The people of Tubusereia Village in the Central Province have come out and made their stand known on what they think is illegal land grabbing by the government and developers of the Loloata Island Resort in Central Province.
They say they have been spectators on their own land for too long, and it is now time for the government to hear them or they take matters into their own hands.
Loloata Island was alienated from them back in 1895 when colonial administrators first settled in Port Moresby, back then when PNG was not even a country yet and subsequently became state land after independence.
The 99-year lease to the island land expired in 1996.
Landowners gave notice to the State then and 25 years later, they are yet to receive any response from the government.
“For 25 years, we’ve dealt with 3 different Prime Ministers, 3 different secretaries, not one single reply came through,” said the clan leader, Rarua Biga.
They say the state is yet to complete the acquisition of the land (Loloata Island) so it can become state land by way of declaration under Section 7 and 9 of the National Land Registration Act.
However, the developer has responded through their legal representative maintaining that the acquisition was done by agreement with their ancestors as per Deed of Attestation No 320.
But the people say the agreement that took place back in 1895 lacked the basic elements of an agreement to be binding given the fact that for an agreement to be binding, it should be well understood by both parties and in this case, the ancestors at that time did not have the slightest idea of the transaction.
The landowners, therefore, maintain that the land has been “STOLEN” from their ancestors by deception and so the developer cannot use Section 53 of the Constitution to argue that the requirement for compulsory acquisition to be for public purpose.
And to add salt to the wound, Lands Minister John Rosso in May published a gazettal notice in the papers making the department’s intentions known to declare the surrounding sea and reefs of Loloata Island as State Land under Section 5 of the Land Act.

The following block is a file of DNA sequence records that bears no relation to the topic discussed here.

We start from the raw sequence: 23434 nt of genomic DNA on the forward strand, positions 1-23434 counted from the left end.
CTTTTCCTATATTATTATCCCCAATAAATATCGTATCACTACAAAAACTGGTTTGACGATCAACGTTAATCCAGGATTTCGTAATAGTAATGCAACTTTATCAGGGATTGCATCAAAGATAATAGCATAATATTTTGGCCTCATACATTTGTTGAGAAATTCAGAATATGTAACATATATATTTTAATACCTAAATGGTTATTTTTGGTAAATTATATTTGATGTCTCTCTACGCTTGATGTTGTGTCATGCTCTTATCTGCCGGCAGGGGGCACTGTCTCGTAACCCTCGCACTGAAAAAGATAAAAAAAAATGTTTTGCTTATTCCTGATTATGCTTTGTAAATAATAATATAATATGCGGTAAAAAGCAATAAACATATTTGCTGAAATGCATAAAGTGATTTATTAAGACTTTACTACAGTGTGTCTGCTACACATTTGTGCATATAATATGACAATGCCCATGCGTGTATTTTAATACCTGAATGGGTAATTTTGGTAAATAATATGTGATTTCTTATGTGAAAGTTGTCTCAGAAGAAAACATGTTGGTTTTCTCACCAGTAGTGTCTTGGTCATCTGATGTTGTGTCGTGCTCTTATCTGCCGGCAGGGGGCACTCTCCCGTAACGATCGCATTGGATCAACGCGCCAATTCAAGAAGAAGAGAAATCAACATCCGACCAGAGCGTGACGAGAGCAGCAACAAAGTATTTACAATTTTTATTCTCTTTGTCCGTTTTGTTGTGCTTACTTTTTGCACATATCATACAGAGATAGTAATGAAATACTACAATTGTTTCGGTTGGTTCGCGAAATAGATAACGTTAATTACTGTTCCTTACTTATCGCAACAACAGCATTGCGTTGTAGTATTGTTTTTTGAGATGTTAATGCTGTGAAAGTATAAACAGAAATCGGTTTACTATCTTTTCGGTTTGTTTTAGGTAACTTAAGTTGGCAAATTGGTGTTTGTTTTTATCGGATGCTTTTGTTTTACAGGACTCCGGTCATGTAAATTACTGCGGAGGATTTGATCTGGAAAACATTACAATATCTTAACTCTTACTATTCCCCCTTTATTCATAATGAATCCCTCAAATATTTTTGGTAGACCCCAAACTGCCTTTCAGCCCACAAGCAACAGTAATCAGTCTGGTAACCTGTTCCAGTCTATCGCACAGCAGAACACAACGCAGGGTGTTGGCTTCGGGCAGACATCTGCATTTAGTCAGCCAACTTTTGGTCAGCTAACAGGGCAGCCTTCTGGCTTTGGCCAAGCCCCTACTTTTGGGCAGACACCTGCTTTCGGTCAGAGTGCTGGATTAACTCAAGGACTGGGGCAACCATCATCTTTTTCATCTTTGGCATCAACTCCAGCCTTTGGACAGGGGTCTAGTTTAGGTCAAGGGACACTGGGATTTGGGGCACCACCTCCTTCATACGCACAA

This is what has provoked the landowners to stage a peaceful protest today, where a petition was presented to the Governor of Central Province, Robert Agarobe.
They say the sea is their “Supermarket” – that’s where they get their food from and has always been their traditional fishing grounds.
“That’s our SUPERMARKET, our supermarket for the last 100 years and you come and grab it without informing the people the implications of the registration and you’re telling the people that this is no longer your property, it belongs to state?……. Information is very very important, this is what’s lacking with the government,” added Mr. Rarua.
Central Governor Robert Agarobe in receiving the petition assured the people, he would discuss this further with the authorities.
“But as your governor, I’m giving you my word now that I got your petition, I will go straight to the Lands Minister and I’ll sit with him,” Agarobe assured the people.
Agarobe says this and other land issues in the province is something he has been fighting for since taking office as Governor of the province by submitting a petition to the government in 2018.
“The petition is all about the state of Papua New Guinea going back a hundred and thirty-five years and investigating Central Province issues. And 135 years is, that’s when the first white man landed on our beach. The day the white man landed on our beach was the day our lives were changed,” Governor Agarobe said.
He says while business is good and companies and business houses are welcome to do business in the province, they must provide spin-off benefits for the locals.
His comments follow concerns raised by the leaders that no locals were employed at the resort and with zero participation in spin-off benefits by the locals.
In their frustration, they also revealed certain actions taken by the developer which they think has infringed on their rights and is provocative and has the potential to attract violence in the future.
Locals have been harassed by the security guards on the island while they are out fishing in and around the island.
“We’ve been physically harassed we’ve been verbally harassed, even assaulted with weapons. This has to stop!” said a local.
Some even claimed they were put under gun-point to retreat to their village and not to go fishing near the resort.
Clan Leader Rarua Biga also expressed disgust at how the developer bulldozed the place up for development, in the process destroying their traditional burial sites.
Rarua says the village chiefs were not informed of this, they heard rumours and when they went there, they found the remains (bones) of their ancestors buried by the developer at a location behind the island.
He said he retrieved the remains and took it back to the village and has kept them as evidence.
Nasfund owns 50 percent of the Loloata Island Resort and CEO Ian Tarutia said during the initial planning stages of the development, landowners were taken into consideration but he will consult with other shareholders and find a way to solve this.
He assured landowners that the resort looks at ways to amicably resolve this.